Varenne, Hervé "Talk and real talk: The voices of silence and the voices of power in American family life." Cultural Anthropology 2: 369-394. 1987

This is the twelfth in a series of notes to fifteen lectures for my class Dynamics of Family Interaction.

Radical ethnographies of family practices:
What is it that people do do in the privacy of their homes?

  1. In brief, we can think about the "American" nuclear family

    as a multi-faceted "fact" (something that was made up, facted, in history and is now a constraint on all producing everyday lives in the United States. This fact:

    1. a set of symbols (husband, wife, etc.) Expanded into myth (think of Canaan's cautionary tales).
    2. institutionalized by the State (and State-like agencies: the School, businesses)
    3. inscribed on the landscape (housing)
    4. the starting point for
      1. conversation
      2. interaction
      3. the construction of a life (think about Canaan's Melissa as the interprets her dates)
  2. As a fact the Nuclear Family (as institutions and tales) is
    1. a solution to the tensions produced by Industrialization and capitalism. (Thus it may be easiest to live one's childhood, adulthood, and to raise children in nuclear households);
    2. a problem for those who cannot or will not construct nuclear households for themselves;
    3. and to every one else that has to make something that can recognized as a family without history: what must we all do so that "nothing happens"!
  3. As "problem"

    the Nuclear Family requires work, daily work, as Tolstoy, in a powerful passage in Anna Karanina has Levin, the counter-point hero to Anna, discover.

  4. This work may have consequences
    1. on the mental health of all at work together (family system and their correlates from Bateson to Laing and onward to family therapy)
    2. on educational results (social reproduction)

    But, before investigating outcomes on participants, one must understand better what exactly this work can consist of. This is the major point of my work in Ambiguous Harmony.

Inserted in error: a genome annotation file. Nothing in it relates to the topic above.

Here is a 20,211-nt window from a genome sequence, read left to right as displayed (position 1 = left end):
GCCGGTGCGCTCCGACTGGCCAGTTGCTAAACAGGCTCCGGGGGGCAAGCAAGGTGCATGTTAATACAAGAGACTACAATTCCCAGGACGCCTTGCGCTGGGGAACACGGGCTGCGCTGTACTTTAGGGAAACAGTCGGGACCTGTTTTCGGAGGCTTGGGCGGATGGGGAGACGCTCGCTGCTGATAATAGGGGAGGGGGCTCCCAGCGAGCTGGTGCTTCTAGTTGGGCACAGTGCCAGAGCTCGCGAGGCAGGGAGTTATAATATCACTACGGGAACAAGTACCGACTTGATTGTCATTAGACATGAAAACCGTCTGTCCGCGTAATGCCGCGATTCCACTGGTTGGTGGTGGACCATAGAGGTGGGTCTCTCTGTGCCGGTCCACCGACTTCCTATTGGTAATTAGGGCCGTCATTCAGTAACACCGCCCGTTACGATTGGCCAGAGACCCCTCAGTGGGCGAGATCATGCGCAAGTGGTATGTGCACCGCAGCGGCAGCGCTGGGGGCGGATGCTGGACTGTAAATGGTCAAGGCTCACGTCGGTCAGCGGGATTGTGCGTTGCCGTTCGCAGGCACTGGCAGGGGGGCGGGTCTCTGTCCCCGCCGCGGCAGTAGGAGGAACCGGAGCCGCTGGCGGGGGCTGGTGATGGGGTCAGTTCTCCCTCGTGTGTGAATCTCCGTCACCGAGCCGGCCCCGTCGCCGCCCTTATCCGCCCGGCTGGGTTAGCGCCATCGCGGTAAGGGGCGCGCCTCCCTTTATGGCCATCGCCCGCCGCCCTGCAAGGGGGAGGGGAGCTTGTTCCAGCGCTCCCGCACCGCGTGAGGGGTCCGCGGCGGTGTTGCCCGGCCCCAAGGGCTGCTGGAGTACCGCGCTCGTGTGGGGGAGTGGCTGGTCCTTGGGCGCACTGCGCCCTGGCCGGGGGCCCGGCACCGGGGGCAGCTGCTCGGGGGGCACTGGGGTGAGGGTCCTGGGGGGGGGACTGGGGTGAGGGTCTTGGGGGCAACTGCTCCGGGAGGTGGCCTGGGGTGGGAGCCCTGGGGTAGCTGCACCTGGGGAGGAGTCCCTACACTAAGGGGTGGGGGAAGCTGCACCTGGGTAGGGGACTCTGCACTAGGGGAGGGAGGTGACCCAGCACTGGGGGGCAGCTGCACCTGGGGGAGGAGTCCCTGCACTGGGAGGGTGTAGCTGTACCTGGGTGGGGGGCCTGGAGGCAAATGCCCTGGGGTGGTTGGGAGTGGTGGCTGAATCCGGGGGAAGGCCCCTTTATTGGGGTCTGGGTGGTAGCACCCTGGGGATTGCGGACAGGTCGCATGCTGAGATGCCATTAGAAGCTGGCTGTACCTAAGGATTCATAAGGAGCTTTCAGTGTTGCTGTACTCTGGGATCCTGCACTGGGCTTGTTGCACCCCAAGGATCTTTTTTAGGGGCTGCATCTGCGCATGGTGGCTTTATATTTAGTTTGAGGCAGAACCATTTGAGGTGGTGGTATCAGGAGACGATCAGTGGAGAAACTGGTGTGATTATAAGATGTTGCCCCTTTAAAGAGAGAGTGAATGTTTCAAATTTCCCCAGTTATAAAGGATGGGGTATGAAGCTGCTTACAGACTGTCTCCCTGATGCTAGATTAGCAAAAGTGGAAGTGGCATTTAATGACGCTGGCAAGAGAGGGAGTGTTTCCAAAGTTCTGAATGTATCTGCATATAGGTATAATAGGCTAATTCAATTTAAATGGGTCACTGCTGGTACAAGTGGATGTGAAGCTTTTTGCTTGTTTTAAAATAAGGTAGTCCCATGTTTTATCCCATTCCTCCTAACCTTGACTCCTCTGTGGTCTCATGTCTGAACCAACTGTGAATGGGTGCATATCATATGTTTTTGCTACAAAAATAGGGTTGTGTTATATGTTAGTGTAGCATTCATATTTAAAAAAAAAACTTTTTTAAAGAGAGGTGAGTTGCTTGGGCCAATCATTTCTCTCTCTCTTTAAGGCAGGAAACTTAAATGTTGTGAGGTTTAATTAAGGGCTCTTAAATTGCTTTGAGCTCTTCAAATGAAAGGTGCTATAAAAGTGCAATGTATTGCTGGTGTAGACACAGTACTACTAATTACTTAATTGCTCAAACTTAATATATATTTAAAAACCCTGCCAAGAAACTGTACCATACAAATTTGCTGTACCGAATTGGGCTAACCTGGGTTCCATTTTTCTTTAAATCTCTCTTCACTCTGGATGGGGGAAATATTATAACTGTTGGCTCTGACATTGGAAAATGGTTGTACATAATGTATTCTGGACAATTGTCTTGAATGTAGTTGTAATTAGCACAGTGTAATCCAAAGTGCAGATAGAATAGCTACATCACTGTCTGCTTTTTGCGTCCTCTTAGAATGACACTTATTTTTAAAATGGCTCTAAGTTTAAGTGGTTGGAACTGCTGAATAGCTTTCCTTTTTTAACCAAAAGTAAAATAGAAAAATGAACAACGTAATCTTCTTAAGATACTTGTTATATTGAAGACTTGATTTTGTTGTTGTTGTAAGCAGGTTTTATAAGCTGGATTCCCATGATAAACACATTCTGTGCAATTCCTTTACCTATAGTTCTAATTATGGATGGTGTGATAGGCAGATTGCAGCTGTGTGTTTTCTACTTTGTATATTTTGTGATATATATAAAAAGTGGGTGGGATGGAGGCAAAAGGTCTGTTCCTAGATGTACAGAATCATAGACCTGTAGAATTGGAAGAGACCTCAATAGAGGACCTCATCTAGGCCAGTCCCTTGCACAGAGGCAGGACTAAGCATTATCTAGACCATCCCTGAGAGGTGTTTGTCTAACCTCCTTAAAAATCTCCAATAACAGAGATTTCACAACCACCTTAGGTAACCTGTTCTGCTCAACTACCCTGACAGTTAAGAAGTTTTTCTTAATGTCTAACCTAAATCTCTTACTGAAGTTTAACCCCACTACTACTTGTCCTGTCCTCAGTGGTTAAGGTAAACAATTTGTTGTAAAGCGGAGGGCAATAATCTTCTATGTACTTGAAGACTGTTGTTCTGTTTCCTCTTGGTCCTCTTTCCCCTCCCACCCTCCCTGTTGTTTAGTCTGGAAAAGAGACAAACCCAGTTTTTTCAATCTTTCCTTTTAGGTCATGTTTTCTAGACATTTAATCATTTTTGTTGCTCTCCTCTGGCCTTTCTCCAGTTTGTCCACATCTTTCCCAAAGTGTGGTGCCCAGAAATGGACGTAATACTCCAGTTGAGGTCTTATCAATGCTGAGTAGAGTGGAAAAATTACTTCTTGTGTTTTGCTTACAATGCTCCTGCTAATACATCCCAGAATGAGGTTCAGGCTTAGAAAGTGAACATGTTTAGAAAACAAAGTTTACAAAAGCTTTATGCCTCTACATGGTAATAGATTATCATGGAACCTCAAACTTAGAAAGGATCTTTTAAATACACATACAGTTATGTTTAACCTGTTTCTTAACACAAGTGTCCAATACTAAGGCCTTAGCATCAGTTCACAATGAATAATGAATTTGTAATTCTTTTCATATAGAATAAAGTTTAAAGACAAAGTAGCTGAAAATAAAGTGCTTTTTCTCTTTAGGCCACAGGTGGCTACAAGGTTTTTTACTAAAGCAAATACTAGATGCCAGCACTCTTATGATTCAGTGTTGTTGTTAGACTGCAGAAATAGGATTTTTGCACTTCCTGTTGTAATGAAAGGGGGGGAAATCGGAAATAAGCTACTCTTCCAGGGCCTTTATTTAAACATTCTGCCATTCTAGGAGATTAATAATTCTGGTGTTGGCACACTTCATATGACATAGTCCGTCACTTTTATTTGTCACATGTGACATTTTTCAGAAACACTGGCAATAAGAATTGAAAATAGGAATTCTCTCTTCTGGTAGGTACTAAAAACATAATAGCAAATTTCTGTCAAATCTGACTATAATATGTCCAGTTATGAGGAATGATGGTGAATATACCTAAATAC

1. from an interest in language as socialization to an interest in language as the media(tion) of practical everday life
    2. looking at what cannot be recorded given the limits of observers at the time scale at which they operate (and the limits of theparticipants)
    3. confirming Tolstoy's wisdom: everyday family life is made up of an infinite amount of trivial tasks that must be performed day in and day out because daily history continually bring new stuff that cannot be "just dealt with" in the absence of various conversational processes. Socializing children and balancing adult personalities (to use Parsons' phrasing) is a matter of birthday parties, dancing lessons and pouts, as well as shopping for furniture, repairing the household, maintaining networks of family and friends, and so on and so forth.
    4. bringing together various forms of talk/action that are all involved in producing everyday life (the major point of the article "Talk and real talk"
      1. talking about a china closet ("actual" talk)
      2. talking about talking about a china clost ("real" talk)
      3. talking to divorce
      4. talking about talking to identify "America" -- but not Americans
  5. As both solution and problem,

    the Nuclear Family limits what can be done practically in the United States. It blinds people to possibilities, erases other solutions. This is particularly true in the behavioral sciences concerned with the family. By simplifying what it is that "the family is all about" the behavioral sciences keep making us miss what we actually experience. For example:

    1. the continued extent of cross-household and cross-family linkages,
    2. the persistence of a push to exploit blood and descent lines to improve one's conditions.
Some questions in the context of this lesson